Islamist political movements, like the Muslim Brotherhood in Egypt and the Justice and Development Party in Morocco make the adoption of sharia—the law of the traditional Islamic state—a crucial plank in their political platforms. Given the severity of some of the law’s provisions, why has this call for sharia helped Islamist political movements from Algeria and Palestine, to Afghanistan and Pakistan, succeed in so many elections throughout the Muslim world? Can the Islamic state succeed where Islamists are being elected? Council Adjunct Senior Fellow Noah Feldman’s new book, The Fall and Rise of the Islamic State, seeks to answer these questions through a new interpretation of Islamic constitutional history.
Feldman reveals how the classical Islamic constitution was informed and legitimated by law and shows how executive power was balanced by the scholars who interpreted and administered sharia. The introduction of a legislature and a written constitution and the eventual abolishment of the caliphate—political and religious leaders who stood in the prophet’s stead—effectively removed the system of checks and balances maintained by the scholars. But the reforms of the modern era were tragically incomplete, and in this vacuum the power of the executive grew at the expense of law and justice. The result is now the unchecked executive dominance that distorts politics in so many Muslim states.
It is in this void of political justice that the calls for the reestablishment of sharia are finding renewed interest. Feldman examines what these new Islamic states currently look like and what their prospects are for success. He argues that a modern Islamic state could work, but only if new institutions emerge that restore a constitutional balance of power to the government.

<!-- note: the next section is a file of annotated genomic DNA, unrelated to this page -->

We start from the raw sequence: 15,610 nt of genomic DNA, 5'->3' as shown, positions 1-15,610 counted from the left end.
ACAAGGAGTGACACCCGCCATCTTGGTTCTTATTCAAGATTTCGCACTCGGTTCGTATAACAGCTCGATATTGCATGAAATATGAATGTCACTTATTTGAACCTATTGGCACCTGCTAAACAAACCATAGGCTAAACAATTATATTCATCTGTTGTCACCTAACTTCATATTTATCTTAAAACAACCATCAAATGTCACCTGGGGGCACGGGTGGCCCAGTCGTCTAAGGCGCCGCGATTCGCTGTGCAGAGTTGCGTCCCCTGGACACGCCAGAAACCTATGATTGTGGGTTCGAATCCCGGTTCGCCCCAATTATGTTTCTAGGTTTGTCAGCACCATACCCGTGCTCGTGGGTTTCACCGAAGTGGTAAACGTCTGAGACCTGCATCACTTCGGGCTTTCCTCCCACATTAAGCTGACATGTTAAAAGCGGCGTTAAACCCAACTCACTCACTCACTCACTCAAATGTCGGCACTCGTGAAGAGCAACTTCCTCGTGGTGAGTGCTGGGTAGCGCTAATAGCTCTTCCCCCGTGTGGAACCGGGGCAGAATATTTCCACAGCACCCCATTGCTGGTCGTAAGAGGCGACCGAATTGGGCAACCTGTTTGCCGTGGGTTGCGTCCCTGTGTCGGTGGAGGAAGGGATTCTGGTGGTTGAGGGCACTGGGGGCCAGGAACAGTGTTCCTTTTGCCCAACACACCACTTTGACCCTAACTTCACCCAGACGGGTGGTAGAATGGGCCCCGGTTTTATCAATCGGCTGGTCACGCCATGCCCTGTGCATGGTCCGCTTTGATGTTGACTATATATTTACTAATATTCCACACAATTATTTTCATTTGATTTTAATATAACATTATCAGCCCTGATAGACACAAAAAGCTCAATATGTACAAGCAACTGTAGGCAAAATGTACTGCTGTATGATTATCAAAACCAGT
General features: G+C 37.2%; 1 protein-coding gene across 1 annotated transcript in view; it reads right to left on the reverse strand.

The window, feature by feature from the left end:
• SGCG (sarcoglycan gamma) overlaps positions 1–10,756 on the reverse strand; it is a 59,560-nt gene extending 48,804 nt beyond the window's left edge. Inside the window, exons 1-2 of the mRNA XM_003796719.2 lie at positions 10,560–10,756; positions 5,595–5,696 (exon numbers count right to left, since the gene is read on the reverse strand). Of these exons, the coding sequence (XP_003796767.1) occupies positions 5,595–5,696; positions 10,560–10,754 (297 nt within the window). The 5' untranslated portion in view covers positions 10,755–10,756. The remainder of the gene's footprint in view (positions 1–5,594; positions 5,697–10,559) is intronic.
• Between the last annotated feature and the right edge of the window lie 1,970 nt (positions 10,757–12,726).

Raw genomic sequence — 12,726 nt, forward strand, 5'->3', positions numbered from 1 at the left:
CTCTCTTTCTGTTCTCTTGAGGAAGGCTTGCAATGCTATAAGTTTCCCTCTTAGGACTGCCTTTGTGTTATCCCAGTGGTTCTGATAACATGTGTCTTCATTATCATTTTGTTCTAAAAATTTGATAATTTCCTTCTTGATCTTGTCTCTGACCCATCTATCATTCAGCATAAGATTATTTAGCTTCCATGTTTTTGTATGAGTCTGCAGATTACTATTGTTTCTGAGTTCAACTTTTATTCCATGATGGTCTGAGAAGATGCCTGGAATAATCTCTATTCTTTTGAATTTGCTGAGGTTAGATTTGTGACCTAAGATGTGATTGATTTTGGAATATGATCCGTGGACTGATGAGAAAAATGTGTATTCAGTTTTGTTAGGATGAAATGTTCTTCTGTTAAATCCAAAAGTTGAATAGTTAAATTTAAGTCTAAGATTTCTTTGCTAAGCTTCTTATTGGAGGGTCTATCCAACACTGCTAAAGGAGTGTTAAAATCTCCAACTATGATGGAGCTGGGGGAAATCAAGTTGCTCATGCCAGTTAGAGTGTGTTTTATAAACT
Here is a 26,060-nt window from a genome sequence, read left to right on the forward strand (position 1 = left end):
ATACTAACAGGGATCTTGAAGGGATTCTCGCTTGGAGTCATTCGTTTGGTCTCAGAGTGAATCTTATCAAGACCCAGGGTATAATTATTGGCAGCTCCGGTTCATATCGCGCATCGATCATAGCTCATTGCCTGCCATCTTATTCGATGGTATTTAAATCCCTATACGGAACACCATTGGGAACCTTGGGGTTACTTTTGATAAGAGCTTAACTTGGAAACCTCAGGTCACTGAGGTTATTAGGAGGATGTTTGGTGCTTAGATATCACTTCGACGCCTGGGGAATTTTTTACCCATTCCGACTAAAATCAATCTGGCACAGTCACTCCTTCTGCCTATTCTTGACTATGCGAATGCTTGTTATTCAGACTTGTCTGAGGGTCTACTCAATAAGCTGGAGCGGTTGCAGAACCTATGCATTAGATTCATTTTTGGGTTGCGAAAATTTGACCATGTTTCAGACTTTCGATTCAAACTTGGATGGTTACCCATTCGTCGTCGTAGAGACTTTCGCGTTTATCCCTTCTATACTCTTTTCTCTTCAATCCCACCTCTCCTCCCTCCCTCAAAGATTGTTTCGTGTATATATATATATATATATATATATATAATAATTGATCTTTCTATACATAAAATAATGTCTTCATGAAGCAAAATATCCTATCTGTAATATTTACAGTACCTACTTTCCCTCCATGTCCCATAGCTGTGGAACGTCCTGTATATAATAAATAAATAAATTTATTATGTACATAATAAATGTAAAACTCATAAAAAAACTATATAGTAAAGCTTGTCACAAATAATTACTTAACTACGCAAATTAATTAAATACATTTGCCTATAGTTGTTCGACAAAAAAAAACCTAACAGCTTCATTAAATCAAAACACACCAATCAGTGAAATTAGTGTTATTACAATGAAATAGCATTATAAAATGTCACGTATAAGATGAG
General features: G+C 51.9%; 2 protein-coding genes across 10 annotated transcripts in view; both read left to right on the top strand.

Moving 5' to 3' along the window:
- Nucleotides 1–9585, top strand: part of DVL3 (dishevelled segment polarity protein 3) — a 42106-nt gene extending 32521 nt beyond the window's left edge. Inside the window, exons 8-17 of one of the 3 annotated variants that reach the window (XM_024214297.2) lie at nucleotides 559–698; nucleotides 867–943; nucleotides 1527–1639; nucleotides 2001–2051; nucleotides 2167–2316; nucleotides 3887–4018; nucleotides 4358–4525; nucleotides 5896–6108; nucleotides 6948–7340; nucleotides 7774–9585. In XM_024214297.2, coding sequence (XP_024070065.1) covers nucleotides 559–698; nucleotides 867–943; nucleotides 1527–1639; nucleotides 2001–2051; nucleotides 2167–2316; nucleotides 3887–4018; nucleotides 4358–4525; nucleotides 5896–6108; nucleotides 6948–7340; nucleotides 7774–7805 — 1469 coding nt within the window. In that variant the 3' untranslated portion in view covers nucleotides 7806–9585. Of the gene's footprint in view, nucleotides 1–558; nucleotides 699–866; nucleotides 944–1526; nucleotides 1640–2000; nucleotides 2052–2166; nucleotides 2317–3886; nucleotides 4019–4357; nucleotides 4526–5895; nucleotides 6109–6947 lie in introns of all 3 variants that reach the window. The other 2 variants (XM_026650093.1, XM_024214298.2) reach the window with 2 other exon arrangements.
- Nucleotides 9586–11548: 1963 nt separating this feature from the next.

The Fall and Rise of the Islamic State provides the necessary background to address questions of how the Western world should respond to the growing popularity of the Islamist movement and whether democracy and the Islamist state are truly compatible.
Advance Praise forThe Fall and Rise of the Islamic State
“In Feldman’s fascinating intellectual journey through history, Islamic law, and modern politics, you will discover the power of ‘justice.’ It is both the driving force behind efforts in the Arab world to democratize, constitutionalize, and modernize Islam, and a weapon for the worst kind of abuses and authoritarianism.”
—Leslie H. Gelb, president emeritus of the Council on Foreign Relations and former New York Times columnist
“Noah Feldman has raised a central discussion in Islam about the nature of the Islamic state that is too often missed or misunderstood. Regardless of ideological or religious affiliation, the reader needs to engage with Feldman’s clear and sympathetic arguments in order to make sense of what is happening in the Muslim world today.”
—Akbar S. Ahmed, American University
“Scholarly and sophisticated yet highly accessible, this book makes an extremely important contribution to contemporary discussions of both Muslim politics and Islamic law. Feldman’s work provides a historical depth that has often been lacking in studies of law and constitutionalism in modern Muslim societies.”
—Muhammad Qasim Zaman, author of The Ulama in Contemporary Islam
Noah Feldman is an adjunct senior fellow at the Council on Foreign Relations and a professor of law at Harvard University . He is also the author of After Jihad , What We Owe Iraq, and Divided by God. Feldman was the former senior constitutional adviser to the Coalition Provisional Authority in Iraq and his current work examines the compatibility of democracy and Islam. He is a contributing writer for the New York Times Magazine.
The Council on Foreign Relations is an independent, nonpartisan membership organization, think tank, and publisher dedicated to being a resource for its members, government officials, business executives, journalists, educators and students, civic and religious leaders, and other interested citizens in order to help them better understand the world and the foreign policy choices facing the United States and other countries.